You will use the simple PostCSS API to navigate and analyze the CSS syntax tree. We recommend using the walk iterators (e.g. walkDecls), rather than using forEach to loop through the nodes.

Depending on the rule, we also recommend using postcss-value-parser and postcss-selector-parser. There are significant benefits to using these parsers instead of regular expressions or indexOf searches (even if they aren't always the most performant method).

stylelint has a number of utility functions that are used in existing rules and might prove useful to you, as well. Please look through those so that you know what's available. (And if you have a new function that you think might prove generally helpful, let's add it to the list!)

In particular, you will definitely want to use validateOptions() so that users are warned about invalid options. (Looking at other rules for examples of options validation will help a lot.)

#Write tests

Each rule must be accompanied by tests that contain:

  • All patterns that are considered warnings.
  • All patterns that should not be considered warnings.

It is easy to write stylelint tests, so write as many as you can stand to.


Please run through this checklist and ensure each point is covered by your tests. Especially consider the edge-cases. These are where the bugs and shortcomings of rules always arise.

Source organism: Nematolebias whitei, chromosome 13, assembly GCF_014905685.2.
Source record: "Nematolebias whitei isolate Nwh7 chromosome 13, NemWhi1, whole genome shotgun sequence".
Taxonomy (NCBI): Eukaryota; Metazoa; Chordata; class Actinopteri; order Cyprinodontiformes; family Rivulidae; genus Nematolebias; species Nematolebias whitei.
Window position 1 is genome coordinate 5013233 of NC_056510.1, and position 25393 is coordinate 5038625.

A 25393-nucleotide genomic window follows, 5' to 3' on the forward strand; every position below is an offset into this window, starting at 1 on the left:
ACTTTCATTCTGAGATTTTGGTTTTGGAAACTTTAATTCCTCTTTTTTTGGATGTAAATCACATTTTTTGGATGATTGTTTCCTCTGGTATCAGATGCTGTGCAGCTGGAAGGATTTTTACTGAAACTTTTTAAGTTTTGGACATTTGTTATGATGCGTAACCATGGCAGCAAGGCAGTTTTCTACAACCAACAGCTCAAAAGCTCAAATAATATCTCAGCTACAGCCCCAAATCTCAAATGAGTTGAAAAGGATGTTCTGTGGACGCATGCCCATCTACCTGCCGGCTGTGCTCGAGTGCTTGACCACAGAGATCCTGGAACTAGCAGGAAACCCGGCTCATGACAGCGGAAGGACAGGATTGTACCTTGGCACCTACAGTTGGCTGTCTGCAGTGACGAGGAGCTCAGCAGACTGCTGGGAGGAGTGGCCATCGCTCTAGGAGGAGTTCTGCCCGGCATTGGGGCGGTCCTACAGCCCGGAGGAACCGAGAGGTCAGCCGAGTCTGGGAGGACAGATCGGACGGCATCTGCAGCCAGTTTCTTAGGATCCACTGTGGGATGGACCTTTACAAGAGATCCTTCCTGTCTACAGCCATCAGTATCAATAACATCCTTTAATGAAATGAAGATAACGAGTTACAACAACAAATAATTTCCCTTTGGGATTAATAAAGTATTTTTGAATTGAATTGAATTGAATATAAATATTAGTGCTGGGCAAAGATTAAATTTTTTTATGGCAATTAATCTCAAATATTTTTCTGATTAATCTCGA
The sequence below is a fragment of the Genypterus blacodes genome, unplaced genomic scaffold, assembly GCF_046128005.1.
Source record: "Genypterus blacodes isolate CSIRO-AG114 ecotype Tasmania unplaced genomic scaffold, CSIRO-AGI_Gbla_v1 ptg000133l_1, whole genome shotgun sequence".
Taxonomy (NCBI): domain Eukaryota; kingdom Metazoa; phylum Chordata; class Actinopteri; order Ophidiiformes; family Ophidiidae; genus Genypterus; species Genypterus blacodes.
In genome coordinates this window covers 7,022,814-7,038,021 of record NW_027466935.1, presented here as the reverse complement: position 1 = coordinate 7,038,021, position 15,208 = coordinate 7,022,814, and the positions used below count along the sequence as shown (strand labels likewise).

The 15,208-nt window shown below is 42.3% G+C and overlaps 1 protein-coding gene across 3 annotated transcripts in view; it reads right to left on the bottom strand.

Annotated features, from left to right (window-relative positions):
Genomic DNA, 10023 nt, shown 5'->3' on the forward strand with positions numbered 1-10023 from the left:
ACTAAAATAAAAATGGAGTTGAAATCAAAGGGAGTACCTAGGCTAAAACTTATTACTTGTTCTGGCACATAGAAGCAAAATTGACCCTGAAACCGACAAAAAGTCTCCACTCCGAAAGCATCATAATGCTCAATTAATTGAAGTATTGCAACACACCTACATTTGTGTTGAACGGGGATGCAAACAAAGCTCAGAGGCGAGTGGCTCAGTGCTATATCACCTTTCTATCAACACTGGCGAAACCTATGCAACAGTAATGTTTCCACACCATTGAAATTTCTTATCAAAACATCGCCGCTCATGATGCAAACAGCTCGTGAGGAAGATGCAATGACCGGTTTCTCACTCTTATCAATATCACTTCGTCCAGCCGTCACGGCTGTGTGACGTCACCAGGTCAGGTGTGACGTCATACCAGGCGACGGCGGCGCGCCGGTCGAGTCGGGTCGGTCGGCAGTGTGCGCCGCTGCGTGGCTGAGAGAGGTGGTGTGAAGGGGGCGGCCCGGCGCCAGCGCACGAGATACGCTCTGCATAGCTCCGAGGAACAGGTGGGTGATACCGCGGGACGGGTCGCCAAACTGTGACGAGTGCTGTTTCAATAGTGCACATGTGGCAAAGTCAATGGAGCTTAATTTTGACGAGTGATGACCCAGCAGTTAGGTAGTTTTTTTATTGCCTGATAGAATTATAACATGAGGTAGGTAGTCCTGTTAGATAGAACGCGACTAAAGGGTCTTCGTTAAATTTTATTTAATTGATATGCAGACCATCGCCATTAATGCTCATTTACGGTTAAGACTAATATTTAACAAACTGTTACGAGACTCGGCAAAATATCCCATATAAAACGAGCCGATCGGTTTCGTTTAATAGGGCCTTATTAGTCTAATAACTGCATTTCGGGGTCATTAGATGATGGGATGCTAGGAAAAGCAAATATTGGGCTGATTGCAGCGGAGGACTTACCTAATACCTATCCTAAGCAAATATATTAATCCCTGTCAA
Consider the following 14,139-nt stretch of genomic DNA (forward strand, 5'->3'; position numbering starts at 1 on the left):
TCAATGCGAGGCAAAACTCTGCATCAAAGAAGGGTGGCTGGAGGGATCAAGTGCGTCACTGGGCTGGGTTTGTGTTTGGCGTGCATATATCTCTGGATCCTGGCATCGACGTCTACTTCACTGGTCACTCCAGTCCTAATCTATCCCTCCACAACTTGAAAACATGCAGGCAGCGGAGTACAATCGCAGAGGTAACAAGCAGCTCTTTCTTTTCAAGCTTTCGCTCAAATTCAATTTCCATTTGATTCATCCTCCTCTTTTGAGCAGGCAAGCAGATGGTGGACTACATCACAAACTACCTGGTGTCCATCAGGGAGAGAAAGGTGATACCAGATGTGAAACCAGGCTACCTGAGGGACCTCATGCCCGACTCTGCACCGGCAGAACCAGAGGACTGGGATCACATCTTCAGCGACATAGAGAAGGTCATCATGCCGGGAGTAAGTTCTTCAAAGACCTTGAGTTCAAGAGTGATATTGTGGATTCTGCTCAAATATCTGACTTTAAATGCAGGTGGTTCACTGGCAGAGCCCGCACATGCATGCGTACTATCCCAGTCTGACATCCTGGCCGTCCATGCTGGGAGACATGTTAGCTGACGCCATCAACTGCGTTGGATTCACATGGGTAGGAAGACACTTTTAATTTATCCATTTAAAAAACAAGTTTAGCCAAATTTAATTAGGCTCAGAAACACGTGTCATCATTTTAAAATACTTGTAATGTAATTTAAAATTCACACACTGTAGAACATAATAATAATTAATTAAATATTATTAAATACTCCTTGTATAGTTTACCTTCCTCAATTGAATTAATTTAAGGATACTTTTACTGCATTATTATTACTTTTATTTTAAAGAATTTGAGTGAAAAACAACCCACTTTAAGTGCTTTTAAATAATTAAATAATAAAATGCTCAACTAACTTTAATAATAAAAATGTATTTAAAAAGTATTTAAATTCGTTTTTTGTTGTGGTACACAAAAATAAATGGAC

#Best practices
  • Ensure you are testing errors in multiple positions, not the same place every time.
  • Ensure you use realistic (if simple) CSS, and avoid the use of ellipses.
  • Ensure you use standard CSS syntax by default, and only swap parsers when testing a specific piece of non-standard syntax.
  • When accessing raw strings from the PostCSS AST, use node.raws instead of node.raw(). This will ensure string corresponds exactly to the original.
#Commonly overlooked edge-cases
  • How does your rule handle variables ($sass, @less, or var(--custom-property))?
  • How does your rule handle CSS strings (e.g. content: "anything goes";)?
  • How does your rule handle CSS comments (e.g. /* anything goes */)?
  • How does your rule handle url() functions, including data URIs (e.g. url(anything/goes.jpg))?
  • How does your rule handle vendor prefixes (e.g. @-webkit-keyframes name {})?
  • How does your rule handle case sensitivity (e.g. @KEYFRAMES name {})?